Today, I thought we would talk about the difference between “traditional” Forward Phase Dimming and newer Reverse Phase Dimming technology. Why is this important? The answer is because of LED Lamps and Drivers (Driver is the electronics that runs the LED Lamps), which are now trying to be used and dimmed by everyone around the world. In previous posts I have talked about the lack of resistance in LED Drivers, which can cause problems in the dimming of LED lamps.
How can a Reverse Phase Dimmer help to correct the issue of a lack of resistance in the LED lamps driver and electronics? The simple answer is the cycle of power and how it is applied with a Reverse Phase or ELV Dimmer. The diagram below shows both a Forward Phase (Triac based)(Diagram A-on left) and a Reverse Phase (ELV based) (Diagram B-on right) Dimmer Curve.Now that you have seen the images of the Forward Phase and Reverse Phase Dimmer Curve. What are we looking at in the image? If you think left to right (just like in reading), when you look at the images. The power is coming from the left edge and then is flowing out of the right edge.
In Image A (Forward Phase Dimming), you see that the power comes in from the left, but is suppressed or prevented from operating until it has gone through approximately 1/3 of the cycle (this is shown with the dots on the curve). Then the power comes in quickly from the crossover line (center horizontal line) and goes to the correct level.
Whereas on Image B (Reverse Phase Dimming), the power comes in normal through approximately 2/3 of the cycle’s wave and then is cut out or suppressed for the last 1/3 of the cycle’s wave.
Both Forward Phase Dimming and Reverse Phase Dimming provide the exact same amount of energy to the light fixture, which they are powering. The BIG difference is that with Reverse Phase Dimming, the electronics in a LED Driver and/or Fluorescent Ballast are powered FIRST and then the dimming occurs second. Physically, we can not see the difference in the two types of Dimming, but the LED Driver and/or the Fluorescent Ballast sure notices the difference and will respond VERY differently to the two types of Dimming Styles.
Almost all dimmers made in the world prior to the year 2010 were Forward Phase (Triac Based) Dimmers. That is why a lot of time, the LED Drivers and/or Fluorescent Ballast do not work well when connected to existing dimmers. Since there are so many Forward Phase Dimmers around the world, the leading LED manufacturers are working with the Dimmer Manufacturers to try to make their LED Lamps/Drivers work with Forward Phase Dimmers.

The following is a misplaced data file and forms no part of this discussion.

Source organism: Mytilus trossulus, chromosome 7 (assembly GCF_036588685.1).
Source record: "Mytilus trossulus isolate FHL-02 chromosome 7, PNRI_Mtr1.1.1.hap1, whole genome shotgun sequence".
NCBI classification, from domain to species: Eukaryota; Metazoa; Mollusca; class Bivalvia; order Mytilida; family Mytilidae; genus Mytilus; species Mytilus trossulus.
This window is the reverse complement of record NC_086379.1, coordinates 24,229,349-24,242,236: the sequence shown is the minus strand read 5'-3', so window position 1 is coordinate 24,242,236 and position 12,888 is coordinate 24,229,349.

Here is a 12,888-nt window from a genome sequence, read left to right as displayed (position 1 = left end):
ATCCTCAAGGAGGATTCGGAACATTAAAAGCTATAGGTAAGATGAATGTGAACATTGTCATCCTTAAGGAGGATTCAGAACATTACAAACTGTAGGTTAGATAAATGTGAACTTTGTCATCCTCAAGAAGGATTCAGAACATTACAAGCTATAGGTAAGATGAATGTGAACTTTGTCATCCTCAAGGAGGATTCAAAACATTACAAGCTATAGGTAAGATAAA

However, since LED Lamps/Drivers is a growth industry and it seems like everyone is getting into the industry, there is a lot of room for error in the design of the LED lamps and/or drivers to work with Forward Phase Dimmers. When you are choosing an LED Lamp, LED Driver, Fluorescent Lamp, and/or Fluorescent Ballast make sure that is Forward Phase Dimming Capable. This is really important if you have existing dimmers.
One note is that the Fluorescent lamp and ballast manufacturers have already worked out a lot of these issues and the vast majority of Fluorescent lamps and ballast that say “dimming capable” are Forward Phase Dimming Capable.
If you are doing new projects and can select both the LED Lamps and Drivers for your project, then you should take some time and plan accordingly. Yes, you can purchase Reverse Phase Dimmers from several lighting manufacturers, which will work very well with dimming capable LED Lamps and Drivers. Again, you must make sure that the LED Lamps and/or Drivers are dimmable, even with a Reverse Phase Dimmer. Several LED Lamps and Drivers are NOT dimmable and will not work, whether you use a Forward or Reverse Phase Dimmer.
Hopefully, this very basic explanation of Forward (Triac) and Reverse (ELV) Phase Dimming Blog will help you with your project. Please keep in mind that Knight Sound & Lighting Inc, (www.knightsoundandlighting.com) and http://www.GoKnight.com can help you with your technical issues and provide you with dimming and control options for your facility.
Thank you for reading this blog and please feel free to ask any questions and/or make corrections to my blog post.